Thank you, Thank you, Thank you

Am I the only one who gets excited about seeing a handwritten envelope on the doormat?

Mine yesterday was a card from a friend. In it was a lovely message thanking me for the vegetable growing book I sent her for a birthday present two weeks ago – it’s a new hobby that she’s loving in lockdown.

Two weeks before on her special day we’d seen each other over Zoom. I joined a group of friends and family honking Happy Birthday to her over the internet, vaguely in sync, I think! At the end of the singing she told me how excited she’d been to open her book that morning, and said thank you to me with a huge smile. I felt that warm and fuzzy feeling.

A few days after her birthday, she sent me a message saying she’d planted her tomatoes outside and thank you so much for the book – she really appreciated it. She sent a photo of her tomatoes all settled in their new pots.

That’s three thank yous in 2 weeks. Does that sound too much? It certainly didn’t feel like that.

Most of us know that thanking our donors is important, but there’s a difference between sending a thank you for a gift and having a thank you programme. I’ve recently completed the Certificate in Philanthropic Psychology from the Institute of Sustainable Philanthropy. As part of this course we reviewed Adrian Sergeant and Jen Shang’s report on thanking donors. Their data shows that thanking people four or more times per year increases giving and that those organisations who are best at thanking retain more of their supporters. That probably makes complete sense to you. Yet how many of us focus our efforts on thank you programmes?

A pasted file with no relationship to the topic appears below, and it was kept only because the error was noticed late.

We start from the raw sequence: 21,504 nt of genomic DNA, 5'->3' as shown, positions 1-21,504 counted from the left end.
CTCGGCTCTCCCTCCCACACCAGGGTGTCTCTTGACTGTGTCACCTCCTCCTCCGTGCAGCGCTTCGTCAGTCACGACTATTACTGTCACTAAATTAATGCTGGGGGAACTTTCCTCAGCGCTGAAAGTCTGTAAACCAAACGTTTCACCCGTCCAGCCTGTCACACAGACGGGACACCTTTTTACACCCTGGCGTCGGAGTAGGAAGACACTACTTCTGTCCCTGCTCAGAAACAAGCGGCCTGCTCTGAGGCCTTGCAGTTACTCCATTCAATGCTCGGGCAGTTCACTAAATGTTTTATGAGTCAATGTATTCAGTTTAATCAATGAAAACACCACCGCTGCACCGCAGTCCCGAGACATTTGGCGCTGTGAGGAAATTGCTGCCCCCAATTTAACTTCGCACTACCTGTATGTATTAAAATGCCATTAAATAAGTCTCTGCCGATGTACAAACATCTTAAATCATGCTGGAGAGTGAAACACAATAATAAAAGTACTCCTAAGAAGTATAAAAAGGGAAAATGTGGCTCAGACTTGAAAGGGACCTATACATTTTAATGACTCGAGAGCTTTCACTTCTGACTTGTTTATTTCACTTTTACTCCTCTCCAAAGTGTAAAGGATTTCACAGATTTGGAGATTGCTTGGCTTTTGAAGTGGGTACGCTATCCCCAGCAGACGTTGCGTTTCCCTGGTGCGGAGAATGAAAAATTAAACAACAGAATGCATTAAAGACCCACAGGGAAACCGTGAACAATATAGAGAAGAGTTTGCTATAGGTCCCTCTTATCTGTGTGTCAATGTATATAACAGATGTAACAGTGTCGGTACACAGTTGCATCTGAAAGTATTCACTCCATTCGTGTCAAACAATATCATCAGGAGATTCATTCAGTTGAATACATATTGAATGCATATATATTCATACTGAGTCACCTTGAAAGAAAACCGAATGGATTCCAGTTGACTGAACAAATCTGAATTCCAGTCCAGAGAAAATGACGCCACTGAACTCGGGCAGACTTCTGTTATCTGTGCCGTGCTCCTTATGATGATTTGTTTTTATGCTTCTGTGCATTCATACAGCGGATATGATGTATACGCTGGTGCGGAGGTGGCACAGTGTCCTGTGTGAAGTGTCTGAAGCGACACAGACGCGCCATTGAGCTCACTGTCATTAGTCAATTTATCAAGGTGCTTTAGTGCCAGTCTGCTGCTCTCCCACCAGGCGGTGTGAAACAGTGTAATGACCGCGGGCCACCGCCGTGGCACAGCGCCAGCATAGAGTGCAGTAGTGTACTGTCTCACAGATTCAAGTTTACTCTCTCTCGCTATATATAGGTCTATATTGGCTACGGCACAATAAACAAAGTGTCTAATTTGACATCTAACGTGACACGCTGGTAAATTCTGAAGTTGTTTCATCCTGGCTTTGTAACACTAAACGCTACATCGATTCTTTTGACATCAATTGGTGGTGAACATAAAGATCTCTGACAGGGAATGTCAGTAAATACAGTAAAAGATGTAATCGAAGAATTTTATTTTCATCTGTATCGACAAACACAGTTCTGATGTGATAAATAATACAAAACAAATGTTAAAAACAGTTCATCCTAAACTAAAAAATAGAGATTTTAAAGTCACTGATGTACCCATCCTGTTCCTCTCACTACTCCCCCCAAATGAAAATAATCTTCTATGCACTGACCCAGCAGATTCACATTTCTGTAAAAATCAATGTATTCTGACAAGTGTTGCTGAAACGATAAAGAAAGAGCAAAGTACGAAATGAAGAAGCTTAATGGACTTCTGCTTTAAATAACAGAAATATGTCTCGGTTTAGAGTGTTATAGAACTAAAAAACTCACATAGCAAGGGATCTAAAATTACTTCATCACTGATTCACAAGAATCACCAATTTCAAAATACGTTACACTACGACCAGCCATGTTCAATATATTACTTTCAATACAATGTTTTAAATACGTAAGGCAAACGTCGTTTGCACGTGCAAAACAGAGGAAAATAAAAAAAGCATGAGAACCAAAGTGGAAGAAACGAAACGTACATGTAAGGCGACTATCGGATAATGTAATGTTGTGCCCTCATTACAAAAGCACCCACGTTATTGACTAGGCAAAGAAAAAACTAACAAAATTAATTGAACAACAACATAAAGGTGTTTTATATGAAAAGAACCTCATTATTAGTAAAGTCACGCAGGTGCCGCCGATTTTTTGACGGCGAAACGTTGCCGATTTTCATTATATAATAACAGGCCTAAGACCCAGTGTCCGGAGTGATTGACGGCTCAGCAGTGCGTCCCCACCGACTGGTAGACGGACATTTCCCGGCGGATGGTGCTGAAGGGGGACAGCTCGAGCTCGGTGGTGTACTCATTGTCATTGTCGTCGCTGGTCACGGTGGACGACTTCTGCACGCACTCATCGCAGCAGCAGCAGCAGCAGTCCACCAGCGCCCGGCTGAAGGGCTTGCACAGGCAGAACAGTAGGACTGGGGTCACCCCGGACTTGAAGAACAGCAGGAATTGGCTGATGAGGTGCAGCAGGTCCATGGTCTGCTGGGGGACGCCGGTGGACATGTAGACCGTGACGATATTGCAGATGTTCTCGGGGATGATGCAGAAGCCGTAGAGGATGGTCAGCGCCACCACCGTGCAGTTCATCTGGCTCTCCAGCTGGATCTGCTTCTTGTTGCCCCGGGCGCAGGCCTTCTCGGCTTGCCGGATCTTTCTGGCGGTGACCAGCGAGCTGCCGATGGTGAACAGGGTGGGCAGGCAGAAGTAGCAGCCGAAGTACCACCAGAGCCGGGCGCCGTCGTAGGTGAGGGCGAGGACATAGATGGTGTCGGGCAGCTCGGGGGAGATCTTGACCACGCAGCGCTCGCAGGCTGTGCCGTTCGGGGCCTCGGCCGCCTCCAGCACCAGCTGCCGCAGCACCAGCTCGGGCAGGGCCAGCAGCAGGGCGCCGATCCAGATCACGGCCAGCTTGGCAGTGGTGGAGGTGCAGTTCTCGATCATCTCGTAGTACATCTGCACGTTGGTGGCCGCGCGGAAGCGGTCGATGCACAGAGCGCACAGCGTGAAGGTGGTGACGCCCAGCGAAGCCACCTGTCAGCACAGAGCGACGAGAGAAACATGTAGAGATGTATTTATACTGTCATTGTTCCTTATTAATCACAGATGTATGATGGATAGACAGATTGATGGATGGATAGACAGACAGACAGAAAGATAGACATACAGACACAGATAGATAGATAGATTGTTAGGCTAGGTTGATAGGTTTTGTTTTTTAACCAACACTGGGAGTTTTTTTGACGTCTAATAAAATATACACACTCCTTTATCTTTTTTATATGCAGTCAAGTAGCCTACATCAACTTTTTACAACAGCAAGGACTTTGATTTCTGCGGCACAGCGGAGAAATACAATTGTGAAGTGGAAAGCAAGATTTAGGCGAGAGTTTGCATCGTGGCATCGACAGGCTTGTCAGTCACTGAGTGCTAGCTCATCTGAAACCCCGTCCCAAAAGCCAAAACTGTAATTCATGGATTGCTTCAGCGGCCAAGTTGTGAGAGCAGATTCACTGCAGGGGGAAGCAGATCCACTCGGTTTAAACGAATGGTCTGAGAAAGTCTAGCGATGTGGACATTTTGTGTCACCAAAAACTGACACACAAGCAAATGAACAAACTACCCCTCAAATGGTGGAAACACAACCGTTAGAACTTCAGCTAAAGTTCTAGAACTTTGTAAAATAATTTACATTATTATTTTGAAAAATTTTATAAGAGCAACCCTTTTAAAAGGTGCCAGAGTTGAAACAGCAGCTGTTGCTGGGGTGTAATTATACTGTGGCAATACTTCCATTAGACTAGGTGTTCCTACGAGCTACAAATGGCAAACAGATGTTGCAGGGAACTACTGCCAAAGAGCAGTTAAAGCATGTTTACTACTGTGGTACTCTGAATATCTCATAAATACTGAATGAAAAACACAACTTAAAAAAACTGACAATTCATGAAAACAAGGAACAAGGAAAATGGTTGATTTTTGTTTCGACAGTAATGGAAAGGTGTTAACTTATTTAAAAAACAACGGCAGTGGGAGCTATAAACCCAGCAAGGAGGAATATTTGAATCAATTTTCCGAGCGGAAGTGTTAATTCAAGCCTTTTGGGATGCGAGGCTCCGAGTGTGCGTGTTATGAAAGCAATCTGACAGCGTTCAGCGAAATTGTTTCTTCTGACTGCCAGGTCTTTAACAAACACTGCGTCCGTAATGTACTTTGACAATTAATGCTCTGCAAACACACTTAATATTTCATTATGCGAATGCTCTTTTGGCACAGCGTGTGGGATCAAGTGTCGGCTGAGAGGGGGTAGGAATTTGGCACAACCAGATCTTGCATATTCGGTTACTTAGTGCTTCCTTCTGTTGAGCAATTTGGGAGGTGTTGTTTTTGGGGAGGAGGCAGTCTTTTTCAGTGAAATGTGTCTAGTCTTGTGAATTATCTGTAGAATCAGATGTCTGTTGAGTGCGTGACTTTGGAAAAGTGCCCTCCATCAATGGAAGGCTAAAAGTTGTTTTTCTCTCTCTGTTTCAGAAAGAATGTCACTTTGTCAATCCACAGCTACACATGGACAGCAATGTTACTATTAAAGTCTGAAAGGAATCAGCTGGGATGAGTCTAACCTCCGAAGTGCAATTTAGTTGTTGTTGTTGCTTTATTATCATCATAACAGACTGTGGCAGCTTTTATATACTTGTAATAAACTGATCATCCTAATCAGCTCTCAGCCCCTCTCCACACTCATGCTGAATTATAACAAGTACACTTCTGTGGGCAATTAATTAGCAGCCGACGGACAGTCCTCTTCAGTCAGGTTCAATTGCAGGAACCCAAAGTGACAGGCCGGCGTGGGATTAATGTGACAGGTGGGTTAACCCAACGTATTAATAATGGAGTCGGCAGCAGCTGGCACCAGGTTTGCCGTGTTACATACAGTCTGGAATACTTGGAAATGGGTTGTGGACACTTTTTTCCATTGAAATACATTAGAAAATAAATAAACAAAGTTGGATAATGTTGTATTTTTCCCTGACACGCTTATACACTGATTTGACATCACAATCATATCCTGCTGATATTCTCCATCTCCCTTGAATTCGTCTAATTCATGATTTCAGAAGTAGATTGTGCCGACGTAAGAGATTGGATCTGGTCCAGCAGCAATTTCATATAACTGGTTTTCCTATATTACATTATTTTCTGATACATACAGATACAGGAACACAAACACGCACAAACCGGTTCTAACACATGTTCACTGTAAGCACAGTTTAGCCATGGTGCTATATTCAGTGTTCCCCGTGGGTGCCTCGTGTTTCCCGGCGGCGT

Building true connectedness for any supporter, including major donors, takes a long time. We need consistency and we need ‘out of the blue, expectation exceeding thank yous’. With our high-net-worth supporters we can often take an even more personal approach to really build how connected they feel, to make them feel valued and inspired and it’s not too late to start. If a major donor only got a thank you in an acknowledgement letter for a gift they made earlier in the year, why not send
them a handwritten note today? Or leave them a voice message, email them a short video thanking them and updating them on why their gift’s made such a difference.

My friend made me feel amazing for giving, she made me feel loved. What can you do today to make a donor feel that?

Louise Morris is the Founder of Summit Fundraising. She is a major donor fundraising specialist and has worked with over 100 charities helping them raise large gifts.

Adrian Sergeant and Jen Shang’s full report can be found here.

This was posted on 3 June 2020.


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